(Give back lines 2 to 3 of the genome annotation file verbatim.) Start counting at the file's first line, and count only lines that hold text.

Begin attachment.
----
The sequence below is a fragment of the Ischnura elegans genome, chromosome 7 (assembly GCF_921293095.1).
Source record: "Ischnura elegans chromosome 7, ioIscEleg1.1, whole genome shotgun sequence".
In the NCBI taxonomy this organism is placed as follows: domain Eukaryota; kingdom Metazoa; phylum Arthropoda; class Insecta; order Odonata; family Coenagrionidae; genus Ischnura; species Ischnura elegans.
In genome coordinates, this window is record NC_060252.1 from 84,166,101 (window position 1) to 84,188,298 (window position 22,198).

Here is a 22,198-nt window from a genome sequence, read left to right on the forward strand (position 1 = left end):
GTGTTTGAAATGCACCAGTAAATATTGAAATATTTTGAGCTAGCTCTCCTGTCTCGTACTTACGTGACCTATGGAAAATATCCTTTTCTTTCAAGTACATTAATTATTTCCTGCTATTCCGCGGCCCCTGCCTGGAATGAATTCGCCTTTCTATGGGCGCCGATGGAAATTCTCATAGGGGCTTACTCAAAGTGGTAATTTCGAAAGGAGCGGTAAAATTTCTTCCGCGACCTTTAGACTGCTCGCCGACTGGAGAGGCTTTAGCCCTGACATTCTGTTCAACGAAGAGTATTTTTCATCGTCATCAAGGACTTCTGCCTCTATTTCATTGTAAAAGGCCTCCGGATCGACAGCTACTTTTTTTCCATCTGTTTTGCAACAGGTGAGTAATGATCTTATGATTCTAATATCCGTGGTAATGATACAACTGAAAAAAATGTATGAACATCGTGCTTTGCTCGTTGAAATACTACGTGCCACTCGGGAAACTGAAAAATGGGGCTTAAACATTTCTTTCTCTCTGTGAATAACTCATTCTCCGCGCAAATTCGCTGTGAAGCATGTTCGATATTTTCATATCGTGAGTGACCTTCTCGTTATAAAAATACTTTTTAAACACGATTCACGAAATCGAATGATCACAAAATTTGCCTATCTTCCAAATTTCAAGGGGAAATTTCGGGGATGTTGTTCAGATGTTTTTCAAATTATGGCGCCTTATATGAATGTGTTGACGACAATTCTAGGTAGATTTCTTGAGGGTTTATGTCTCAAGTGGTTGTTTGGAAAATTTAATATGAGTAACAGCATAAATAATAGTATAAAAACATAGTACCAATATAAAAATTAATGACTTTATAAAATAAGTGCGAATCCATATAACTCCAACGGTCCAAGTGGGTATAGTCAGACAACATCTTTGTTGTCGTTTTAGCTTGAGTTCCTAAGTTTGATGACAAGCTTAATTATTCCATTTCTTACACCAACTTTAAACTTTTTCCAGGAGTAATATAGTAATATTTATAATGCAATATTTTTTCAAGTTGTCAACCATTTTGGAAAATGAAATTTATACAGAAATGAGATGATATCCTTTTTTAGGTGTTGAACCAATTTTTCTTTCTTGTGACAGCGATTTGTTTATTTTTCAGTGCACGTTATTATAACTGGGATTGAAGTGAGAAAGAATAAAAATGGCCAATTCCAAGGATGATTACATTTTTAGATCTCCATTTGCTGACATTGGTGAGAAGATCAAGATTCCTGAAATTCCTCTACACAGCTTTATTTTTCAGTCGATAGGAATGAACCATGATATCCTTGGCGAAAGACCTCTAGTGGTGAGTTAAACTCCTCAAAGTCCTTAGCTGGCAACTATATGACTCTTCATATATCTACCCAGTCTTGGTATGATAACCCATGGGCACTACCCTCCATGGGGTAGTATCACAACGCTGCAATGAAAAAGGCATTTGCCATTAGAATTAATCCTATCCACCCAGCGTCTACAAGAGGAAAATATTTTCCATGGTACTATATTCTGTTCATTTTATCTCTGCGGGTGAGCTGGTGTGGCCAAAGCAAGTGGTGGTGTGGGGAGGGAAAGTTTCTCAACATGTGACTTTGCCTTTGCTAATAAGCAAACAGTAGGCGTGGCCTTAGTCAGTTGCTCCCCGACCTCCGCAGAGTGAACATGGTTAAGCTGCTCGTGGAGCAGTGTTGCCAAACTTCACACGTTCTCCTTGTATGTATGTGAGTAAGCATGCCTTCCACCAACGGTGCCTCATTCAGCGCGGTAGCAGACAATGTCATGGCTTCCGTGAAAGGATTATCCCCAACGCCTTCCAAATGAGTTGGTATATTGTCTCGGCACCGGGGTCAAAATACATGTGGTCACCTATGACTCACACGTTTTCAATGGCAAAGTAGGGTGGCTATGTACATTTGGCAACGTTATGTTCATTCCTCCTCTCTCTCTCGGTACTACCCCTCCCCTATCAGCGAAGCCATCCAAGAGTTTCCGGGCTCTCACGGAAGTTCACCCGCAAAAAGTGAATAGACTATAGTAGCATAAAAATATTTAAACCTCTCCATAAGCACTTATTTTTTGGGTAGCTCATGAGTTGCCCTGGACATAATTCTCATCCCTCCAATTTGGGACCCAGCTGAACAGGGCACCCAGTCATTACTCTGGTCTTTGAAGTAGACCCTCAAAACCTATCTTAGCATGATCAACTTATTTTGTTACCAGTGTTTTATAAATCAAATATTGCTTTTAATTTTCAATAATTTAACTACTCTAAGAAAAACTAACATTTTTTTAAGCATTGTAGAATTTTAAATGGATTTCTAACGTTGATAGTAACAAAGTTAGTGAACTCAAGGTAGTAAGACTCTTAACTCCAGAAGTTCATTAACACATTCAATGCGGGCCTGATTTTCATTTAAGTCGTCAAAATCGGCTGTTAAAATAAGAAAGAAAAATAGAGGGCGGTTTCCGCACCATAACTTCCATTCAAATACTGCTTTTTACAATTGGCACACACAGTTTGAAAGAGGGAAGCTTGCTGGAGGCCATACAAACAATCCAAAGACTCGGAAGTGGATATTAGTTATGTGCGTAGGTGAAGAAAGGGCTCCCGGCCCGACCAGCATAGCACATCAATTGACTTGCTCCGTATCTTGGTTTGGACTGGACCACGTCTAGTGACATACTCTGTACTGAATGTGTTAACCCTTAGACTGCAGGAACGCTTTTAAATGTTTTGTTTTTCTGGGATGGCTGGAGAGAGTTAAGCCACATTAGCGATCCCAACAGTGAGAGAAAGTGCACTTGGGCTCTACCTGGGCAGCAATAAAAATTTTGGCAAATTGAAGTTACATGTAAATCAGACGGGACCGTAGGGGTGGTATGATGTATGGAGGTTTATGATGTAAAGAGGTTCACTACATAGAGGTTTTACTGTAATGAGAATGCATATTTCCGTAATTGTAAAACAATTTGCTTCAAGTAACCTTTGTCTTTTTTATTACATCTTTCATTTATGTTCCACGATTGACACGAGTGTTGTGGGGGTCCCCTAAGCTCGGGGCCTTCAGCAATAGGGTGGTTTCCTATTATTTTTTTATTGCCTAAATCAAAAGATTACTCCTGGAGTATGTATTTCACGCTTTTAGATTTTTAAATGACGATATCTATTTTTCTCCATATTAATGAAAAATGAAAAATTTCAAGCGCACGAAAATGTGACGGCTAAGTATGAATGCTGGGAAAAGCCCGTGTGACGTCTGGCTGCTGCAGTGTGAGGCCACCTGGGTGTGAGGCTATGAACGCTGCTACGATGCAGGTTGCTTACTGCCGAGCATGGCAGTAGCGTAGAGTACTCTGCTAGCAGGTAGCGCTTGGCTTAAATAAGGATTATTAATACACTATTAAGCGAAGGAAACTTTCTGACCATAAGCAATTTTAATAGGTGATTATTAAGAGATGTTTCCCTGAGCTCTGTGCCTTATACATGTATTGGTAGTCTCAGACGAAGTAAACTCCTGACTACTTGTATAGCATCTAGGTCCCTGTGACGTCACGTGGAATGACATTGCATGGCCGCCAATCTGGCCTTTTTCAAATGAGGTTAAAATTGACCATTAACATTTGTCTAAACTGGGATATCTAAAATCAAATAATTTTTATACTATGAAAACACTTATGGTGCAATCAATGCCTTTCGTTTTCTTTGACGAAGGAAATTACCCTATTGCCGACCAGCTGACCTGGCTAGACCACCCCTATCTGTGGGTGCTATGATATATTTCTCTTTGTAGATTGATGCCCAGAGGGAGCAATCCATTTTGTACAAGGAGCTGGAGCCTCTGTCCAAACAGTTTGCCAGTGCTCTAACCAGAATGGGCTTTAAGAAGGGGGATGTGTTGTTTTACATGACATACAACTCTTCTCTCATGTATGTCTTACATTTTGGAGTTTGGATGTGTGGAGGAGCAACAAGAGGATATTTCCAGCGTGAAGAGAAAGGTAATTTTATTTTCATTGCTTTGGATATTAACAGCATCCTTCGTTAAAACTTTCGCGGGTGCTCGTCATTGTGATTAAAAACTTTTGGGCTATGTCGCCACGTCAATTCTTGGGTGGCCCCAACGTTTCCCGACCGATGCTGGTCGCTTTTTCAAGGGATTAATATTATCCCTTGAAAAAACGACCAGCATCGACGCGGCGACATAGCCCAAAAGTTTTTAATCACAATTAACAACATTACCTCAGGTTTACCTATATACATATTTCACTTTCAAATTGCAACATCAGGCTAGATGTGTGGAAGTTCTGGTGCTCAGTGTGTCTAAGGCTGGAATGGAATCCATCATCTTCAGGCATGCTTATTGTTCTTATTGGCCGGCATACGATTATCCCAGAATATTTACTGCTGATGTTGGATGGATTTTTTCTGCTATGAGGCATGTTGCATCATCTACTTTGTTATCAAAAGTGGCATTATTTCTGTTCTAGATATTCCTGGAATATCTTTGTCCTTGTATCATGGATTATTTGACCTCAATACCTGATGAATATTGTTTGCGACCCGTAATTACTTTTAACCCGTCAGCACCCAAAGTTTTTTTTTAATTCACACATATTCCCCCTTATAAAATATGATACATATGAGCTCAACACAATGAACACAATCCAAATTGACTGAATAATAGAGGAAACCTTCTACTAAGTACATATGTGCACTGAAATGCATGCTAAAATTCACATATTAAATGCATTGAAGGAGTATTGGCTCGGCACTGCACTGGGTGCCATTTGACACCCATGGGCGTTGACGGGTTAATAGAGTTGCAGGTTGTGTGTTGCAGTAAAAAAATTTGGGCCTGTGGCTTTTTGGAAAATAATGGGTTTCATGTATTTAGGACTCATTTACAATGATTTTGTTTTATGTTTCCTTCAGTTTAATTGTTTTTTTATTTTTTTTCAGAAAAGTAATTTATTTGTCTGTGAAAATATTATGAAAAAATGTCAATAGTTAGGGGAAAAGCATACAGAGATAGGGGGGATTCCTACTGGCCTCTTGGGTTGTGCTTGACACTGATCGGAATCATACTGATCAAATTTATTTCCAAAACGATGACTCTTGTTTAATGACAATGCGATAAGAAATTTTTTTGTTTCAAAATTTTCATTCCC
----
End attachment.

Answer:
Source record: "Ischnura elegans chromosome 7, ioIscEleg1.1, whole genome shotgun sequence".
In the NCBI taxonomy this organism is placed as follows: domain Eukaryota; kingdom Metazoa; phylum Arthropoda; class Insecta; order Odonata; family Coenagrionidae; genus Ischnura; species Ischnura elegans.